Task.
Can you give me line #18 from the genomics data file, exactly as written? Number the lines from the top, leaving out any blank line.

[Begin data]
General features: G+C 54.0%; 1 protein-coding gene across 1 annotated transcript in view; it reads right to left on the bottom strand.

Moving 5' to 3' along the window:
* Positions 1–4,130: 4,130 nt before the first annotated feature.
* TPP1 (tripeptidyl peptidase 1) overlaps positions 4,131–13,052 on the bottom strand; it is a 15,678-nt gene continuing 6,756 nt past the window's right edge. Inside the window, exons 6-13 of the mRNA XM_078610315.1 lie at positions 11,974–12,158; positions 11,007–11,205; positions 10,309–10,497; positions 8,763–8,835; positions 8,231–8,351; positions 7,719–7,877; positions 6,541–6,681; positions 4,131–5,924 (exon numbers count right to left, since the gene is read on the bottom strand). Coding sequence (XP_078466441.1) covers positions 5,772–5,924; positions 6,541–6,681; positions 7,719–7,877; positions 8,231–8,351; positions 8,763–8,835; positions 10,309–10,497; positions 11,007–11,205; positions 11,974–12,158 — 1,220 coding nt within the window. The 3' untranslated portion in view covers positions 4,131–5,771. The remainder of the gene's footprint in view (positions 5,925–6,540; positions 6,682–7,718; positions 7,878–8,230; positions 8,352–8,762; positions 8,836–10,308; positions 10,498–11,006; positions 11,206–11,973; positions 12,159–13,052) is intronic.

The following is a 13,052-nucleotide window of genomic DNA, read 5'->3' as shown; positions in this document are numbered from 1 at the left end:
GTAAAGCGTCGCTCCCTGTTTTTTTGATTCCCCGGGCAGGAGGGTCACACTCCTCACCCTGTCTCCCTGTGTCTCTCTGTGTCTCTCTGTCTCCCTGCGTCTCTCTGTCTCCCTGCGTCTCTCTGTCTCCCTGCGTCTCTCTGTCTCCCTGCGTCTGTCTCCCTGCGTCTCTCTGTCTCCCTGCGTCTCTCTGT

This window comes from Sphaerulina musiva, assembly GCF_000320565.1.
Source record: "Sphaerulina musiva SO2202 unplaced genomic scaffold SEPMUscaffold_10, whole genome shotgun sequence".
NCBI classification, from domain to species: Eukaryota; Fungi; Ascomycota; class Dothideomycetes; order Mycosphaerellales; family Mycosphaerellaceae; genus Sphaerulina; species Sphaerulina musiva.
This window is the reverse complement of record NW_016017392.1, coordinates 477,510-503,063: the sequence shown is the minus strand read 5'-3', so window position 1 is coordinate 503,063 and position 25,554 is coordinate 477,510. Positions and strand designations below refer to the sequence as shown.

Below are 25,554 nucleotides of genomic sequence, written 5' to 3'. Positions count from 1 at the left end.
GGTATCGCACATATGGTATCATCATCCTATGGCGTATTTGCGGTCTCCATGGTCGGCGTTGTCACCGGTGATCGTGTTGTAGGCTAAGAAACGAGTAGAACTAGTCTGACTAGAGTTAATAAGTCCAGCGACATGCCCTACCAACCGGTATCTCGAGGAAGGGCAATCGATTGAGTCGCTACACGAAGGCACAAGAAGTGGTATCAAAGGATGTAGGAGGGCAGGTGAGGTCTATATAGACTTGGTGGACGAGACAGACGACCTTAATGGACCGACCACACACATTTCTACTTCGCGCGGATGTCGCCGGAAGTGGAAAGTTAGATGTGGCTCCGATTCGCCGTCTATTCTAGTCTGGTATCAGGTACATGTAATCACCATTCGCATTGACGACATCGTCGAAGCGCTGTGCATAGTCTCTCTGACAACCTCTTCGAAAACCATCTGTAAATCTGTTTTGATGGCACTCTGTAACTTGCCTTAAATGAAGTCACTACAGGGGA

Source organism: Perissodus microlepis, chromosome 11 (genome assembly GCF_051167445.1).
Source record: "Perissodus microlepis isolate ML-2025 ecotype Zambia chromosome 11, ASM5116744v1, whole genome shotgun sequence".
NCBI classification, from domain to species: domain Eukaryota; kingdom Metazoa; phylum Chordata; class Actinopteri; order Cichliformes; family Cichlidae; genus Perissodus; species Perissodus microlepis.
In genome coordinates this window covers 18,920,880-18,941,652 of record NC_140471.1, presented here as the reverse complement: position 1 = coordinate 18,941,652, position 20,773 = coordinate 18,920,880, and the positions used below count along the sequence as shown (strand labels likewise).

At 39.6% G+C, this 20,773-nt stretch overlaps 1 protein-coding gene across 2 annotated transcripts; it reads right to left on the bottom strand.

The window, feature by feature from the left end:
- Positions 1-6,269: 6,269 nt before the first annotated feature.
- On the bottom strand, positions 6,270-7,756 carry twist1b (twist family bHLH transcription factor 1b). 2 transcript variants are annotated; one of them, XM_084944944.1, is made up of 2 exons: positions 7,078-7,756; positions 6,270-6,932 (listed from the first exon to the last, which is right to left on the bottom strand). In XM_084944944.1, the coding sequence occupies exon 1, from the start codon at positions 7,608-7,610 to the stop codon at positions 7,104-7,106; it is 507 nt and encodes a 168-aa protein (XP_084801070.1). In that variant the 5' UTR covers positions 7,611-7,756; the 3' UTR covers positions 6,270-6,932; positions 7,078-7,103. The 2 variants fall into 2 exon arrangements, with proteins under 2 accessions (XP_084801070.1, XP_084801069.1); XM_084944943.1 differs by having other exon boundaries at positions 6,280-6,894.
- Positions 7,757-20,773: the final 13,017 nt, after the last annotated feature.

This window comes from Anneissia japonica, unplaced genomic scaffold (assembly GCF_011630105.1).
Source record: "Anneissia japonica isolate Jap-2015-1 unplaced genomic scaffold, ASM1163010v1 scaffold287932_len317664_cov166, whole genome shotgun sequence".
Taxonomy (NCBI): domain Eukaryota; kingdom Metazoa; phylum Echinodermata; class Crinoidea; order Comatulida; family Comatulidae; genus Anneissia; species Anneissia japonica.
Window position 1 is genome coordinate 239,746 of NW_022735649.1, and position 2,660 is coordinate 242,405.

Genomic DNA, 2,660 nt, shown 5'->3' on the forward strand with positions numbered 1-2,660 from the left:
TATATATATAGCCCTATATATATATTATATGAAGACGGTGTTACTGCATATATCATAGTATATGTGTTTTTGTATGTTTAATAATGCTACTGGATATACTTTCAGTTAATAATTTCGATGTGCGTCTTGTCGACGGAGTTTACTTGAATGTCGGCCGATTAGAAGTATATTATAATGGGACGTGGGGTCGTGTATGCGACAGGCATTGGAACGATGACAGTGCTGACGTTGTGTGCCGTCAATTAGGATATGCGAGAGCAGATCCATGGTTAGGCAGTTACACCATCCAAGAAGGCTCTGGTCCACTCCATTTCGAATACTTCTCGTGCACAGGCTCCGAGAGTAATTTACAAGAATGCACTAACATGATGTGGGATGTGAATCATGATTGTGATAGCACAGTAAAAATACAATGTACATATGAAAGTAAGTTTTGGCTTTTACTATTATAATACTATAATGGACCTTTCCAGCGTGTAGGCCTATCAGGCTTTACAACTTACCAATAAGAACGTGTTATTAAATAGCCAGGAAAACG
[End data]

The window, feature by feature from the left end: